2. You can’t foresee the future. The girl or boy who follows their parents’ rules at age 12 and shows little interest in their developing sexuality may present a completely different picture at 16. Or 18. Or 22. You don’t know who they will meet, when they will leave home, where and if they will attend college, and what pitfalls they will encounter. Maybe they will travel, maybe they will join the military, maybe they will have friends who are a great influence, maybe they will have friends who terrify you. You can’t predict exactly what kind of person they will be over the coming years, and what part of your careful parental instructions will ‘stick’. And you will be unlikely to be able to drag that 18 year old or that 20 year old in for a vaccine, which will now be less effective than if it had been given earlier.
  3. There may be special risks that you don’t yet realize. The adolescent with ADHD, for example, will always be more prone to impulsive actions. In elementary school that may be limited to building catapults out of their desk supplies or jumping off of the garage roof, but as they get older, these impulsive actions may take the form of sexual risk-taking. Children with developmental disabiities are also at risk; they may head into their teenage years with a rapidly maturing body but a mind that isn’t ready to cope with sexual attraction and that can’t discern good intentions from seduction and predation. Mental illnesses such as schizophrenia and bipolar disorder typically present during the teen and young adult years, often with no signs during childhood, and those young people can place themselves at considerable risk with unwise sexual behaviors before their illness is recognized and controlled.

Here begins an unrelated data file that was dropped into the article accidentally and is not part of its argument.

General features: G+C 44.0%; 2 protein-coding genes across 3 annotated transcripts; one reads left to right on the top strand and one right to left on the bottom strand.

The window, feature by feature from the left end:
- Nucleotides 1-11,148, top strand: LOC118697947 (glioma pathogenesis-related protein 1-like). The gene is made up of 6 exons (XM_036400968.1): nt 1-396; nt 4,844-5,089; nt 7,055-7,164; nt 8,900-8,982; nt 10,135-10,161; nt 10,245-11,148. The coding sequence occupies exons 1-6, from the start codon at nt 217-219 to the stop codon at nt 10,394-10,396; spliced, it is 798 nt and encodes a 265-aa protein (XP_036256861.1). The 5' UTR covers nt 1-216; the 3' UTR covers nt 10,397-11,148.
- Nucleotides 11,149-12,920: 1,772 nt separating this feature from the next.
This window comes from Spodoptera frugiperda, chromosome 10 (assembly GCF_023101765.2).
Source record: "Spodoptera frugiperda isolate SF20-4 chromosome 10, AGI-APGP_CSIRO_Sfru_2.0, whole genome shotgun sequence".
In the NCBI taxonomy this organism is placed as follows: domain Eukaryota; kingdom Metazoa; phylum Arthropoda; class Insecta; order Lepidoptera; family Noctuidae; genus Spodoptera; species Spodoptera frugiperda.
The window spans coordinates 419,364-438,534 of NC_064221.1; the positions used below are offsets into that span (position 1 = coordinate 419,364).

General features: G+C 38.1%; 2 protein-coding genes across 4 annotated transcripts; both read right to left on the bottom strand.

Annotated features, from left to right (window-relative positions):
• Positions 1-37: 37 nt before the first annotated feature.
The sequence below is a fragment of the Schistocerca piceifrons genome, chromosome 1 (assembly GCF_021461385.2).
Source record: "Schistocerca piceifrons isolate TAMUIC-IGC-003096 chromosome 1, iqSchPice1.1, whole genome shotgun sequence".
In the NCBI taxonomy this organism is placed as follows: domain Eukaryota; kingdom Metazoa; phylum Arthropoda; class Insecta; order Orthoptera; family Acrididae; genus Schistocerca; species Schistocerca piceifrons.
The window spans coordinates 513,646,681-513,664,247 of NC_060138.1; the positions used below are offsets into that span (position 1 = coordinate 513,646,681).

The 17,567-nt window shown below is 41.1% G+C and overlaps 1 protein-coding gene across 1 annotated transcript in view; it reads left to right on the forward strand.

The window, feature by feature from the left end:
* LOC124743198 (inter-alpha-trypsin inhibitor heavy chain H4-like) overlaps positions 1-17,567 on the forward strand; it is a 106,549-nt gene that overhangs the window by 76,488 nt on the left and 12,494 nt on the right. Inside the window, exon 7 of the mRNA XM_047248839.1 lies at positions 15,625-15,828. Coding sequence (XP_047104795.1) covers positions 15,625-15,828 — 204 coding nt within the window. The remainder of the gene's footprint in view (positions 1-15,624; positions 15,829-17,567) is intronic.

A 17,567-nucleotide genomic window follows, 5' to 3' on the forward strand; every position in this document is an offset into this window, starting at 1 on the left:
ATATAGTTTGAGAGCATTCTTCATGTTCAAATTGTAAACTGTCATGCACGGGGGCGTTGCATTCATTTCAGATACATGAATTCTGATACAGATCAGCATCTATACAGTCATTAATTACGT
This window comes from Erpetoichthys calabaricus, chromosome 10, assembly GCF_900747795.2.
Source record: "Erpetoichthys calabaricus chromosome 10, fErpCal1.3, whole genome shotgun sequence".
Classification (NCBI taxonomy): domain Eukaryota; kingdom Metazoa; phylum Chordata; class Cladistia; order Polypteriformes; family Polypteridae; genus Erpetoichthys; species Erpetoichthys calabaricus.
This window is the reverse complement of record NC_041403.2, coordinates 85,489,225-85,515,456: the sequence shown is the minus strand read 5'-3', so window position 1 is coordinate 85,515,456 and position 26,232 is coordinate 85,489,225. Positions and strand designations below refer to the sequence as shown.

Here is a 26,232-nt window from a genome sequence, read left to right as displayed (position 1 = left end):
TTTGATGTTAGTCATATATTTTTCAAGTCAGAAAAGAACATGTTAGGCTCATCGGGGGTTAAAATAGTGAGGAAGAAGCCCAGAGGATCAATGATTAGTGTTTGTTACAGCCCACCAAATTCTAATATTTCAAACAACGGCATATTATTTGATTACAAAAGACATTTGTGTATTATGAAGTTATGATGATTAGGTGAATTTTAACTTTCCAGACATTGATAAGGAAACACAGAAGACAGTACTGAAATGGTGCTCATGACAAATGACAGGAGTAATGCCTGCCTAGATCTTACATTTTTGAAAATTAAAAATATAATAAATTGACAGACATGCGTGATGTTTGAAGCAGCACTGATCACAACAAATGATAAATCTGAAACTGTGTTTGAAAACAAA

4. Not all adolescent sexual contact is consensual, especially the first time. Date rape is an ugly thing, yet it happens every day to someone. Your teen may have every intention of saying ‘no’, but may find themselves either physically or emotionally overpowered or given substances to ensure their cooperation.